I know your name’s not really Jane Hughes…
Jane Hughes has a loving partner, a job in an animal sanctuary and a tiny cottage in rural Wales. She’s happier than she’s ever been but her life is a lie. Jane Hughes does not really exist.
Five years earlier Jane and her then best friends went on holiday but what should have been the trip of a lifetime rapidly descended into a nightmare that claimed the lives of two of the women.
Jane has tried to put the past behind her but someone knows the truth about what happened. Someone who won’t stop until they’ve destroyed Jane and everything she loves…
Last year I was completely blown away by The Accident – here’s a link to my review – so I was thrilled to get my hands on an advance reading e-copy of C.L. Taylor’s new book, The Lie, due for publication on 23 April by Avon (in paperback, and for kindle).
One of the strengths of The Accident was its structure, alternating seamlessly between the past and present day, and this book does that every bit as well – the Jane who is now a mainstay of the Welsh animal sanctuary is a very different person from her younger self. Only five years previously, she travelled with three friends – and I use that term very loosely – to a retreat in Nepal. But it was a community that turned out to be something other than what it initially seemed, the holiday turned into a nightmare while their friendships unravelled, and two of the friends did not return. The author paints a fascinating picture of the friendships – four very different women wonderfully described, none particularly easy to warm to, some with issues, some with secrets, and a friendship so fragile that it shatters dramatically when faced with the circumstances they encounter. The account of what happens in Nepal is pretty horrific, frightening, graphically and realistically described, replete with images and smells and tastes that will stay with me a long time.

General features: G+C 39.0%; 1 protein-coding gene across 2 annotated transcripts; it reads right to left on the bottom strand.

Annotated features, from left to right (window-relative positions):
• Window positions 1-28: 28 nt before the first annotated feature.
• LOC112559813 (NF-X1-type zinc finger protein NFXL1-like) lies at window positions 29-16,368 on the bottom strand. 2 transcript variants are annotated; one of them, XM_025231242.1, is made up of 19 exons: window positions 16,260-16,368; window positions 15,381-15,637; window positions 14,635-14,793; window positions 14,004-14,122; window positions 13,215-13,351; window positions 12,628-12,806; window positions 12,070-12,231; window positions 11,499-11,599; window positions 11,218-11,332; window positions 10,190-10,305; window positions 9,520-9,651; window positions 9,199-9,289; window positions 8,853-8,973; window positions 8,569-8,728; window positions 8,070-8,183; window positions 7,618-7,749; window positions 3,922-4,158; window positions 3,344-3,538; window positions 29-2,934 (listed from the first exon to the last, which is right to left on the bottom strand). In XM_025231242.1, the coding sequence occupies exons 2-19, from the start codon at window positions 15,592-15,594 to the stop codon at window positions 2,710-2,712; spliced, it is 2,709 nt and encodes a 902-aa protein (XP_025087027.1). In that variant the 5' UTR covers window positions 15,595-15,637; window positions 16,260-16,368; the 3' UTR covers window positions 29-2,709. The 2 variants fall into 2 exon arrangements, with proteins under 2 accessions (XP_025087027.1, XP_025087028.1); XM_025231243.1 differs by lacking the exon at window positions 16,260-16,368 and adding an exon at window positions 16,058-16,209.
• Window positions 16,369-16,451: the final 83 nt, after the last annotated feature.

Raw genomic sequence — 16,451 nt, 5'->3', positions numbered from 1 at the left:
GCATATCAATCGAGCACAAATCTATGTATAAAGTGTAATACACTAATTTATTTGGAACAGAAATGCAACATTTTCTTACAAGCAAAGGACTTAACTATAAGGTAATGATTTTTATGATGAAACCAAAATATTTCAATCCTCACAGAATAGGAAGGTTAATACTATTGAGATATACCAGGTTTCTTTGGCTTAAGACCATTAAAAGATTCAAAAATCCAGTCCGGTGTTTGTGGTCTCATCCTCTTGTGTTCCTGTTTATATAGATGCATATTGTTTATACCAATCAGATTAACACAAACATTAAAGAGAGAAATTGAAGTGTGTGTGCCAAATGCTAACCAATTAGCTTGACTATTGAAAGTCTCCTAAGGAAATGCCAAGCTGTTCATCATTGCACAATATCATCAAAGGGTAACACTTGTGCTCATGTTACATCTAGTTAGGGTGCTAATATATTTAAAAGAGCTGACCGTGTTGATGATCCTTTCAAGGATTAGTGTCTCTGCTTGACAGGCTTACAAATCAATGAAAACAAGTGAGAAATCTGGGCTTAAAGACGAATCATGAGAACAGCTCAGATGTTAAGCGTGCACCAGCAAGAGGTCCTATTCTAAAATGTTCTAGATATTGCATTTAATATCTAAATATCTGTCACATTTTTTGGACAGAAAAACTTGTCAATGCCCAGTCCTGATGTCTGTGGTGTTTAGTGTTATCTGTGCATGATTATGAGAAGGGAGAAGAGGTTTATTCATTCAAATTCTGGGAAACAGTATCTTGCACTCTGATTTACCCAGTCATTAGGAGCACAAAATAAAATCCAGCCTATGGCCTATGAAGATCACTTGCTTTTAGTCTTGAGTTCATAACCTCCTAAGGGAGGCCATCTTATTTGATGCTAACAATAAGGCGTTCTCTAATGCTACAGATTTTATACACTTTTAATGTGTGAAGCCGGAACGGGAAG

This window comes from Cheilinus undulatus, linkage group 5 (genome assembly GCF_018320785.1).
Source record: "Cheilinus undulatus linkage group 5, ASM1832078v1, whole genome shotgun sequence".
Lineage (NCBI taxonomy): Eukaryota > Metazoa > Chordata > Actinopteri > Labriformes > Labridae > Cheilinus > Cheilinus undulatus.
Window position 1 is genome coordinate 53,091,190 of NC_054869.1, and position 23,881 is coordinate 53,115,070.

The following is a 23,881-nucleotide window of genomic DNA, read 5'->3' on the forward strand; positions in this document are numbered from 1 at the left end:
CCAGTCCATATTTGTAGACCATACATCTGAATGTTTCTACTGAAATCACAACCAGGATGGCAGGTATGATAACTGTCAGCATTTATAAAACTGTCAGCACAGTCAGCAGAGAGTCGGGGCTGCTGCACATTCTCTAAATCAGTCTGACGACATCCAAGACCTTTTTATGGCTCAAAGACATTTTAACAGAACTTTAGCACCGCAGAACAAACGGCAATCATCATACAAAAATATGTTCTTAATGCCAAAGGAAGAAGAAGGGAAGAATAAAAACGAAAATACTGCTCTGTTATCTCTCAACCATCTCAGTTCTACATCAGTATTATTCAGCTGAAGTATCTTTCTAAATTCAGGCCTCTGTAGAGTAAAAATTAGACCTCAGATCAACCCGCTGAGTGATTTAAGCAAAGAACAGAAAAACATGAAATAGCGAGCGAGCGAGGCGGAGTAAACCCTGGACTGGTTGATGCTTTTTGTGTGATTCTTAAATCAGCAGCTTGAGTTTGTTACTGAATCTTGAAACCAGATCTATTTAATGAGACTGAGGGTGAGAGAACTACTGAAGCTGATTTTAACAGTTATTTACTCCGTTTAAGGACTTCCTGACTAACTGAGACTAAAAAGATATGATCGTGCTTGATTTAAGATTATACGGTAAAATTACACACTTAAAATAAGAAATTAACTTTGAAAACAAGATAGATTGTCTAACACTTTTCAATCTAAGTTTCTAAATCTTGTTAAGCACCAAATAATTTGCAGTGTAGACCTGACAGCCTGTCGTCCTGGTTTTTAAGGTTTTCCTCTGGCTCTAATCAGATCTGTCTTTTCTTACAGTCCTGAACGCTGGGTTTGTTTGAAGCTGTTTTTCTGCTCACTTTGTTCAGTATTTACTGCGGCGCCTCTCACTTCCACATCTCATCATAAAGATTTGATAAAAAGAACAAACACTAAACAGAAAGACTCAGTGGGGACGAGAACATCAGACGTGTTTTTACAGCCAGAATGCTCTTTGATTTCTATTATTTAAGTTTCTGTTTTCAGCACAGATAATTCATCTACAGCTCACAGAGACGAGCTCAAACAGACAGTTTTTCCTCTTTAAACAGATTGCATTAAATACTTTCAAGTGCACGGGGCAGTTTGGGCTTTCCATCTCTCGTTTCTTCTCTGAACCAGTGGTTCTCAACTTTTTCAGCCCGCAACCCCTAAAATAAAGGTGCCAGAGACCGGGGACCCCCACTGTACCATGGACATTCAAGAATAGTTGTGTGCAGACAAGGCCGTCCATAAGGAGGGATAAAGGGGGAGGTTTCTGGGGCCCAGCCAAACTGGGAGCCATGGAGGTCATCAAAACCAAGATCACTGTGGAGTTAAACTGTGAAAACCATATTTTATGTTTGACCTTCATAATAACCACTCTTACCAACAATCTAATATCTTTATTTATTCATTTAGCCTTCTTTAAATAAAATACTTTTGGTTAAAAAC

The past returns to threaten Jane’s new life in a thoroughly convincing and terrifying way, and the book is really gripping reading as the story unfurls. This is a book that will have everyone feverishly turning the pages into the early hours… the way it disentangles doesn’t disappoint in any way, and the pacing is quite perfect.
I loved it – every bit as good as The Accident, so well written, and highly recommended to anyone who enjoys an edge-of-the-seat psychological thriller.
My thanks to netgalley and publishers Avon for my advance reading e-copy.
C.L. Taylor lives in Bristol with her partner and young son. She started writing fiction in 2005 and her short stories have won several awards and been published by a variety of literary and women’s magazines. Cally works in Higher Education and has a degree in Psychology, with particular interest in abnormal and criminal Psychology. She also loves knitting, Dr Who, Sherlock, Great British Bake Off and Margaret Atwood and blames Roald Dahl’s Tales of the Unexpected for her love of a dark tale.
Her international bestselling romantic comedies (written as Cally Taylor), Heaven Can Wait and Home For Christmas were both published by Orion in the UK, and have been translated into 14 different languages.